How do you Say ''To Go'' in Russian? (It's Trickier than you think)

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  • Published on Oct 12, 2016
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Comments • 54

  • Jan & Lucas - LanguageBoost

    Sign up for our FREE Russian course:
    goo.gl/VJq3TA

  • Volodymyr Panat
    Volodymyr Panat 4 months ago

    your way of explaining the difference between these russian words is rather confusing. if i didn't have a good grasp of russian i'd probably be completely lost. in reality, these things are so much simpler. So, lets start with getting around using good old shanks's pony. in this case, if you want to use "to go" in 3 continuous tenses, you need present, past and future forms of the the russian verb "идти". if you want to use it in past and future simple, than the verb "пойти" is your choice (or more precisely its past and future forms). and finally, in order to build the present simple form of the verb "to go" you need the verb "ходить" in present tense. that's it. so simple. in case you drive a car, the same goes for "ехать" ( continuous tenses), "поехать" (its past and future forms to build past and future simple of "to go") and "ездить" (present simple).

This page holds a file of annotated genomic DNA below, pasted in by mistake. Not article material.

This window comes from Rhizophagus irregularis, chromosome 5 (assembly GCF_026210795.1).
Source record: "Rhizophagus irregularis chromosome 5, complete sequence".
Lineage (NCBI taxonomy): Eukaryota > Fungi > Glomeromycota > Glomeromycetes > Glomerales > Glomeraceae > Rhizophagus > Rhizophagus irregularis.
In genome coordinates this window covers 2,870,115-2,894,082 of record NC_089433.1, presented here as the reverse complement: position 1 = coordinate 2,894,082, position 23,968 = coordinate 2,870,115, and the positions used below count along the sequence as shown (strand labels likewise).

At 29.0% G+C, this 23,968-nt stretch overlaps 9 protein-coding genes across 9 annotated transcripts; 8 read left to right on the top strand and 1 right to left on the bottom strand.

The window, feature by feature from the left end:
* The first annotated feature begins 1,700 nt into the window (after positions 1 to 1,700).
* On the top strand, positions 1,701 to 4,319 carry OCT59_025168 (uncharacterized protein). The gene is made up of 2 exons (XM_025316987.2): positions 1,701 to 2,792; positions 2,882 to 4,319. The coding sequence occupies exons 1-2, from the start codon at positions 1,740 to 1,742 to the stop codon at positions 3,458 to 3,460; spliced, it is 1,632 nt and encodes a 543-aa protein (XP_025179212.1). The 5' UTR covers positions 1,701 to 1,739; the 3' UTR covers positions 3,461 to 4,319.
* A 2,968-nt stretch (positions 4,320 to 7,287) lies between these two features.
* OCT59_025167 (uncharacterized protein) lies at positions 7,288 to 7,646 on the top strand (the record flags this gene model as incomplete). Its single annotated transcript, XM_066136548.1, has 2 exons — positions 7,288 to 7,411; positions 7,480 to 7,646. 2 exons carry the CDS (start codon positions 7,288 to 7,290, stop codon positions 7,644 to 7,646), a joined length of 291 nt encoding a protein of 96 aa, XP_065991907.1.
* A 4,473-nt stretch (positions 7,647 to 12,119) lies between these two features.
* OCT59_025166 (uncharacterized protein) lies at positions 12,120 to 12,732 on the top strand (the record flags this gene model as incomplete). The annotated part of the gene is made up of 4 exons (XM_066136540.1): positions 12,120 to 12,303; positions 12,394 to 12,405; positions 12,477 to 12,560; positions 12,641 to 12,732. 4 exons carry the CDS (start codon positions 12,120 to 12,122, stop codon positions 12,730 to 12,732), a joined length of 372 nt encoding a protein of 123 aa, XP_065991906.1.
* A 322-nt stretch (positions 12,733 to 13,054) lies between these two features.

• Joël Niv
    Joël Niv 6 months ago

    It's not as difficult, ходить is to walk, идти is to go, ехать is to ride, лететь is to fly, only the two ways verbs are not translatable

  • fromnsk
    fromnsk 7 months ago

    Also, "ходить" and "ездить" could be used as "I like to walk", "I like to ride". Which is referring the process itself only. My great respect to all who learning foreign languages!

  • CROSS
    CROSS Year ago +1

    There are two more perfective forms:
    #7. Походить.
    #8. Поездить.
    They are also often used.
    For example:
    Он походил по улице и устал.
    Они поездили по городу и увидели много нового.

  • Joël Niv
    Joël Niv Year ago

    Wow it's really cool. It gave me a "boost" to learn Russian, at least some day, and to feel better about learning Slovenian which probably has a similar format to Russia. I love specific languages. They like a game

  • Another Roo
    Another Roo Year ago

    This is the reason I gave up Russian.

  • Владислав Иванов

    Well, some words about ходить and ездить from native speaker. When I want to say that I go to the gym every day, I likely to say я ХОЖУ, not я ЕЗЖУ, because we do not want to specify HOW we will get to the gym, on foot or by vehicle, we want to say about FACT that we VISIT this place. And for this purpose we usually use word ходить, хожу. E.g. я хожу на работу, хожу в школу, хожу куда угодно. Вообще не важно каким образом я добираюсь до места назначения.

  • Владислав Иванов

    Учим английский по их русскому)

  • EDG
    EDG Year ago

    Давай not in thumbnail :(

  • Евгений Воронин

    Matte Damon got younger..

  • Little Britain
    Little Britain Year ago

    Great video guys. Very clear explanation! Хорошо И спасибо. I also love the way you teach Russian verbs at the the top of some stairs, outside in the rain. Hardcore.

  • Nena Vaskina
    Nena Vaskina Year ago +1